Black And White
by David Macaulay (Houghton Mifflin, $14.95.)
The other day, a 1st grade teacher, waving a copy of the 1991 Caldecott Medal winner, flagged me down in the library. “This book,” she said, “has me completely baffled!” That’s how I felt, too, on my first dozen readings, as I pored over the four-paneled pages. Then I read it aloud to several 1st through 3rd grade classes, and they unlocked the magic for me. Each of the panels holds a continuing tale, illustrated in a well-chosen style that reflects its mood; the quartet is interconnected, though not by any readily apparent sequence. After showing the title page, which depicts a jailbreak, I read aloud the story titles. I urged the students to look for any connecting threads in the illustrations, and then showed them each page without reading it. The stories involve a boy on a train, a boy and dog playing with a model train, a train station full of newspaper-folding commuters, and a robber camouflaged by Holstein cows. Students grew animated and then frenzied as they spotted dozens of sly visual jokes and coincidences that I had missed. Finally, I returned to the beginning and read each page aloud, top to bottom, and the discussion continued as children found still more connections. I have never seen a book provoke such a response. Listeners discussed the story sequences for days afterward. That the writing is sometimes forced and overly arch is of no importance; the puzzlelike tale of an escaped robber’s real—or imagined—rendezvous with a commuter train is one that will draw your class together.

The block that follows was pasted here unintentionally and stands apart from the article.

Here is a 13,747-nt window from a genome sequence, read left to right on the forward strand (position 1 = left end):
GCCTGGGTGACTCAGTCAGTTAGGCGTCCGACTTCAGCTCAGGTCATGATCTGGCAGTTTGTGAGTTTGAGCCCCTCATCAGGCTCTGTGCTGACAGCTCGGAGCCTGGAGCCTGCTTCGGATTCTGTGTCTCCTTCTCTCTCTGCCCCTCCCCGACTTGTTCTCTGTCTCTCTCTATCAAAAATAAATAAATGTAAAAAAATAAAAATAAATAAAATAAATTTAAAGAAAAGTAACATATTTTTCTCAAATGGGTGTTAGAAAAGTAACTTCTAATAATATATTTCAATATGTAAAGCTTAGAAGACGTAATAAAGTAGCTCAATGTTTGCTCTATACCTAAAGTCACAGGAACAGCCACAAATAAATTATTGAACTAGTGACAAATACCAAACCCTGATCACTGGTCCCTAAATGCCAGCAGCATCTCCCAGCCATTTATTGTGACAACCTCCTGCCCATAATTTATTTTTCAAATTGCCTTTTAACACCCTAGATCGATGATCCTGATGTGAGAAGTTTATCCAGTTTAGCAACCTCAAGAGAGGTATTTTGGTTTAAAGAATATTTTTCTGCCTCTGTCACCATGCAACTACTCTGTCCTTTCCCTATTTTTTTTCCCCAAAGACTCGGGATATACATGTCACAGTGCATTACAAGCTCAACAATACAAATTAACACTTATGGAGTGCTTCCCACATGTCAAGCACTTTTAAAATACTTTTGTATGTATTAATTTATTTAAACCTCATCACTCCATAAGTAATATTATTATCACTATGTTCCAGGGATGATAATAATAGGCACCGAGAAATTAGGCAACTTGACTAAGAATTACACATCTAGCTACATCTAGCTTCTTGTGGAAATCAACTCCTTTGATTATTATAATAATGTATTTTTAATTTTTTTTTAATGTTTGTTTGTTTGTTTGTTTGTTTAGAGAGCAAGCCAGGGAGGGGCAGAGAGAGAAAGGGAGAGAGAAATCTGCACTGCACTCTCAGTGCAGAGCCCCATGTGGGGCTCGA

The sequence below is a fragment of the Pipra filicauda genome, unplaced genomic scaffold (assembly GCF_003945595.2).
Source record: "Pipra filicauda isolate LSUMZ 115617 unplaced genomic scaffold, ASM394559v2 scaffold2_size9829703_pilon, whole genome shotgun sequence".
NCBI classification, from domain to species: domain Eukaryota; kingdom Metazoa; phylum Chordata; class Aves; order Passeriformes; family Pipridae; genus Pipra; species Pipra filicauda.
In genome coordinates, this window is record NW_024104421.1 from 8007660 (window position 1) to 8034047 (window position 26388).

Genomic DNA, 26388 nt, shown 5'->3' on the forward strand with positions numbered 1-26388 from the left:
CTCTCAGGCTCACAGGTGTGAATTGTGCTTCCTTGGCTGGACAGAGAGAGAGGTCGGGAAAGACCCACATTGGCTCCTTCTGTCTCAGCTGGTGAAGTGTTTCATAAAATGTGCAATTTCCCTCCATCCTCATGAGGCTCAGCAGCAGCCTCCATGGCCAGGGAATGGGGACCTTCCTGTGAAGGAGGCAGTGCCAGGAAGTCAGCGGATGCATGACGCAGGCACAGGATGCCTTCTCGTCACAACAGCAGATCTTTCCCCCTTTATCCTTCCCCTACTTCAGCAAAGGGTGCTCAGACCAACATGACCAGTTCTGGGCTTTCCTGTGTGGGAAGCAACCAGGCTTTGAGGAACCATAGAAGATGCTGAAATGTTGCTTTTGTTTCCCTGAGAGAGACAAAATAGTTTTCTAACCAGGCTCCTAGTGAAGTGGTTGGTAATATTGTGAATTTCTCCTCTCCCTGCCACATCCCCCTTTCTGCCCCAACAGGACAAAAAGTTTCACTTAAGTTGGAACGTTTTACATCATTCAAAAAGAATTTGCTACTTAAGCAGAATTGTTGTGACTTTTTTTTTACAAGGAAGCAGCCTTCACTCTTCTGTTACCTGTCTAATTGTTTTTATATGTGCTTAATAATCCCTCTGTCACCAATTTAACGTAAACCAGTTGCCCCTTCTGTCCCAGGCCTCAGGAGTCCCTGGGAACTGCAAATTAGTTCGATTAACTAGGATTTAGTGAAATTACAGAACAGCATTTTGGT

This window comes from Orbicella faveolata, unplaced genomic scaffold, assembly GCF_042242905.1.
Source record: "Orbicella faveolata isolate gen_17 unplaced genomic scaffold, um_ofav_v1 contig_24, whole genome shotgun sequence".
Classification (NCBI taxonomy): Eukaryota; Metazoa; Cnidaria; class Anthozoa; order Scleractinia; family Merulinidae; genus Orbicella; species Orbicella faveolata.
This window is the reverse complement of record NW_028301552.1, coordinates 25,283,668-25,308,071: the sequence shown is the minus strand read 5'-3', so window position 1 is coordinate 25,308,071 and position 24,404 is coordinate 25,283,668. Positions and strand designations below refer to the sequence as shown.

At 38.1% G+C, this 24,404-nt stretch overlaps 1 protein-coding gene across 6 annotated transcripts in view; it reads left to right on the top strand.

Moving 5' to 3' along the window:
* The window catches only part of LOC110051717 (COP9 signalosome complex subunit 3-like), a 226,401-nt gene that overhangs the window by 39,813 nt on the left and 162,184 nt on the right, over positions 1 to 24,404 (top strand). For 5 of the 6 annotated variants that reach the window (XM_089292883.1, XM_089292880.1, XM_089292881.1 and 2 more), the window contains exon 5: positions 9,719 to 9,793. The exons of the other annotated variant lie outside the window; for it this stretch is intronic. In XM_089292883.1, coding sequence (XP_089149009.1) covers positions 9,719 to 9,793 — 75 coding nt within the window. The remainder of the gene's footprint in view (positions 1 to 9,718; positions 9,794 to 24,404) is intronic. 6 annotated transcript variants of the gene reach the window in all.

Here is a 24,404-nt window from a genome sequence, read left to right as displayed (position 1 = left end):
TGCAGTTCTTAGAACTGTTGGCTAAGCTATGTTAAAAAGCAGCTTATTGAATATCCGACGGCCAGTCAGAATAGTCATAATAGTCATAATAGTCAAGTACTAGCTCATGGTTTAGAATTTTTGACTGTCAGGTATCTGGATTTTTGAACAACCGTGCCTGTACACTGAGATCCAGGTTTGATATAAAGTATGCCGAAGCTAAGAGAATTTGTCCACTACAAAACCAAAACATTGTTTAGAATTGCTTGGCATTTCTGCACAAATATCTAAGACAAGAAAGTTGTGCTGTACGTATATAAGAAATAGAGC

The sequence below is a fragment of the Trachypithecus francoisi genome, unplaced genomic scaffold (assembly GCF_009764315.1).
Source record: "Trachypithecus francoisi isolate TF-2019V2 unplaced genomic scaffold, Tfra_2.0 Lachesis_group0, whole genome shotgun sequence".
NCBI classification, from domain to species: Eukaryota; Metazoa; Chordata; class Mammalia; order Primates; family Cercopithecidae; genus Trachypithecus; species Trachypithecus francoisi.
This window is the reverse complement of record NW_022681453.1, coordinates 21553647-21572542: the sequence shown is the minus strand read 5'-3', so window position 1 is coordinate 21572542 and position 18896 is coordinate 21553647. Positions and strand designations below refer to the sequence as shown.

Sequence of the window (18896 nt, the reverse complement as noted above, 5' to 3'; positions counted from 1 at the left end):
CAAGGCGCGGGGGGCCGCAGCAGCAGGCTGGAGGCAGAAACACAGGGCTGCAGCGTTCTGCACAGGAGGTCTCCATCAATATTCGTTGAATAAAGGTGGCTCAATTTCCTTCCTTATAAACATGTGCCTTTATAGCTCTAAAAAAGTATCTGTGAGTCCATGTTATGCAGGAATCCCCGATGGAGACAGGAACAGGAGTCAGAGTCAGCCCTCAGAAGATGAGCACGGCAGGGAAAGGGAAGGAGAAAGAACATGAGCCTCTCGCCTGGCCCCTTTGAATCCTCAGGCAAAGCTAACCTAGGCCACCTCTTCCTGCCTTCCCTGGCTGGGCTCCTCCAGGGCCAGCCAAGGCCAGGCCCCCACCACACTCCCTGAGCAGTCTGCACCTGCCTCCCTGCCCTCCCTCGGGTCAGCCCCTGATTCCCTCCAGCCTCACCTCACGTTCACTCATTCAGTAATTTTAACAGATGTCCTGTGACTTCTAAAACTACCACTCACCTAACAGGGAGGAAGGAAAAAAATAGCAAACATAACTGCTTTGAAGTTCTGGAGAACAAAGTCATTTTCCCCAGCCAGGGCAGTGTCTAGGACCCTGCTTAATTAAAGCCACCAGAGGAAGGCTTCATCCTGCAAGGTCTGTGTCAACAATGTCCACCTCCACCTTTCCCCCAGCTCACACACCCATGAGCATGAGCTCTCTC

A version of this article appeared in the September 01, 1991 edition of Teacher